An appraiser must, by law, determine a value for each home according to all three approaches and, then, determine which approach is most appropriate for indicating the home’s most likely fair market value. In the final section, “Reconciliation”, the appraiser explains the rationale for choosing the approach chosen along with his or her overall analysis and resulting conclusions on the home’s value.
Real estate is not a static industry. Home values are always changing. Therefore, in addition to looking at sales prices of comparable homes, an appraiser must also look at prevailing market trends at the time of the intended purchase and sale. Are prices rising or sinking in that area? Are there new factors in the area, such as the construction of a new shopping mall nearby or the closure of a major local employer, that could influence home prices there? Any notable market trends, an appraiser will consider in their determined value by applying a premium or a discount on the comparable price, as applicable.
Amenities and Repairs
An appraiser does not just consider the size of a home in terms of square footage and the architectural style of a home when valuing a home. He or she also considers the home’s amenities including the following:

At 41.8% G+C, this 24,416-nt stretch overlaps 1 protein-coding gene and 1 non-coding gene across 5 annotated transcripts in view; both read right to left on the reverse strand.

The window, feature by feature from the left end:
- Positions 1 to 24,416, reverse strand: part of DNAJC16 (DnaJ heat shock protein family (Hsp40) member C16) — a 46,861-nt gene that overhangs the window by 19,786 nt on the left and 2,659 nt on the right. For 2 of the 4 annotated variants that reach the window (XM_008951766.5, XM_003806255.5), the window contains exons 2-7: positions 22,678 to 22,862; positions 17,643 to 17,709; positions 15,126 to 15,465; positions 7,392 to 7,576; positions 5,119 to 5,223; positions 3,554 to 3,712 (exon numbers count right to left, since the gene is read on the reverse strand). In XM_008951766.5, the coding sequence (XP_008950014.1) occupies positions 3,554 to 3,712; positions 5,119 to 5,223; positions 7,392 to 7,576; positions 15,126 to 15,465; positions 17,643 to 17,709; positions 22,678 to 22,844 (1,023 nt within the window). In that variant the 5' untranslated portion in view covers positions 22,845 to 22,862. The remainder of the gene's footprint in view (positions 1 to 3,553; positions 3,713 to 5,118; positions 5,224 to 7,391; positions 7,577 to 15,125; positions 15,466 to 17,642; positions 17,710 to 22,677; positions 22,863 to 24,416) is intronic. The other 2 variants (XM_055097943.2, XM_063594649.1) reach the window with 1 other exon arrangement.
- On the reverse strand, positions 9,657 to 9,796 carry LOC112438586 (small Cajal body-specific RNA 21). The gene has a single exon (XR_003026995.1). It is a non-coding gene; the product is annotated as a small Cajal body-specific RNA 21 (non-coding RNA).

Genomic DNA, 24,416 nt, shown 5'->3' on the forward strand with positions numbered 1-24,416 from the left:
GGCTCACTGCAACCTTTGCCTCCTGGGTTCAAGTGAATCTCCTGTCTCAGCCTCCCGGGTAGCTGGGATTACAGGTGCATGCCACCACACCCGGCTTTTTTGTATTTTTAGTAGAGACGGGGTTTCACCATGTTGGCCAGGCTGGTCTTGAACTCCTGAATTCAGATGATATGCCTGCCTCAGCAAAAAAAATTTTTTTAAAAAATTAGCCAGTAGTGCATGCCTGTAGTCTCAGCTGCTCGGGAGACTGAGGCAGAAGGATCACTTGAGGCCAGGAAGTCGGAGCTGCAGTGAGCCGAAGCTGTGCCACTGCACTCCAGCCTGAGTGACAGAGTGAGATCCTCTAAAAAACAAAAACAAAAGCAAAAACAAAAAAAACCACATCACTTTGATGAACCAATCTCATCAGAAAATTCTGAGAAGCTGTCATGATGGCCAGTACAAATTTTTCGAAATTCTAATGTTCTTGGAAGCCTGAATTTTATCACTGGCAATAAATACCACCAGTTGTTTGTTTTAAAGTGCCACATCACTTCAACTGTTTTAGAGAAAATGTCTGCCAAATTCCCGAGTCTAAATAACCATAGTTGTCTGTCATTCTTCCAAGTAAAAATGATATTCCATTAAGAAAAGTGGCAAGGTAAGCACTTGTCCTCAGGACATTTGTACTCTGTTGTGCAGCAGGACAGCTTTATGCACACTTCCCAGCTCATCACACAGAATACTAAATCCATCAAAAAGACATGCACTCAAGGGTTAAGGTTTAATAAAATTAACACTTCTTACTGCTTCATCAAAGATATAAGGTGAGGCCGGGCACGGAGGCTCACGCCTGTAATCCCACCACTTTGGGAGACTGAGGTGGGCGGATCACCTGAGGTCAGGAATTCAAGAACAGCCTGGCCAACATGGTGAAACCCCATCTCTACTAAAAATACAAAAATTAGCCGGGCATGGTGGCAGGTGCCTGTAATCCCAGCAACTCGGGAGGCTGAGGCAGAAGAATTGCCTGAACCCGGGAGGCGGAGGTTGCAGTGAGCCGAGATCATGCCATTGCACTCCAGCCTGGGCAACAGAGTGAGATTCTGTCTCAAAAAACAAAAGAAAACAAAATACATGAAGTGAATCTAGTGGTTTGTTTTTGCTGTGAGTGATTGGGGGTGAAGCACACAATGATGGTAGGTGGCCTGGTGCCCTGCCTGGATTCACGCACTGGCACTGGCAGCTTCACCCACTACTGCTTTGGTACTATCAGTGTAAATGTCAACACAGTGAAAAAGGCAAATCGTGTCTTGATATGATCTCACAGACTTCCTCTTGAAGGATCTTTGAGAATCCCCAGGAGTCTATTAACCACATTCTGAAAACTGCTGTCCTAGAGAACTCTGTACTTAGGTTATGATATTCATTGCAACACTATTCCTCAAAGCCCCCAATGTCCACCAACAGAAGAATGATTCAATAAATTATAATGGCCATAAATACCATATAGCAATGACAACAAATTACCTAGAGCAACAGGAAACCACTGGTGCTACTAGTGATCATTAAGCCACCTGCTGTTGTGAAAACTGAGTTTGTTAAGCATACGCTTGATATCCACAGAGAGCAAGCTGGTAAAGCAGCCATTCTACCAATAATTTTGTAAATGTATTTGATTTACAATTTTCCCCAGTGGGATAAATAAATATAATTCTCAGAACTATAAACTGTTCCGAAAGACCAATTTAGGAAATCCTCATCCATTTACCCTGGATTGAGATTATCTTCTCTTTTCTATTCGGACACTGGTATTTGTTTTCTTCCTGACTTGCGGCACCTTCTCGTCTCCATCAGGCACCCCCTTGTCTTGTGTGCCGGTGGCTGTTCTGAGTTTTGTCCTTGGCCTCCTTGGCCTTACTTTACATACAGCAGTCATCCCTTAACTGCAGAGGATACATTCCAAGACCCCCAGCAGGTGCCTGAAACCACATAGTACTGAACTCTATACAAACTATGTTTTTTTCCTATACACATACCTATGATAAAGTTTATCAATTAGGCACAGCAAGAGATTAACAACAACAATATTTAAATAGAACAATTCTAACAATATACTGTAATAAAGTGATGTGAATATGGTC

- Number of bedrooms and bathrooms.
- Number of floors.
- Functionality of the floor plan.
- Presence of an attic and/or basement and whether they are finished.
- Type of heating, cooling and hot water utilities.
- Proximity of local resources like schools, hospitals, police and shopping.
On the flip side, the problems with a home also influence its fair market value. Your home inspector will tell you what repairs are required on a home to make it suitable for purchase, or required, in some cases, before a bank will issue a mortgage on it. Your home appraiser, however, will tell what needed repairs will impact the present value of a home.
Listing Agent Interview
Sometimes an appraiser might interview the selling or listing agent to find out more about comparable properties he or she is thinking of using in an appraisal. The benefit of this extra measure is that photos and descriptions of a home can be subjective and misleading. Descriptions could highlight certain elements and downplay others, for example, while photos could be carefully framed and cropped to do the same.
Sometimes, a lender will require an appraiser use certain criteria in selecting comparable properties for the sales comparison approach. For example, a lender might require the appraiser only use comparable properties located one mile or less from the appraised property, built within no more than 10 years of the appraised property and have 15 percent or less of the square footage of the appraised property.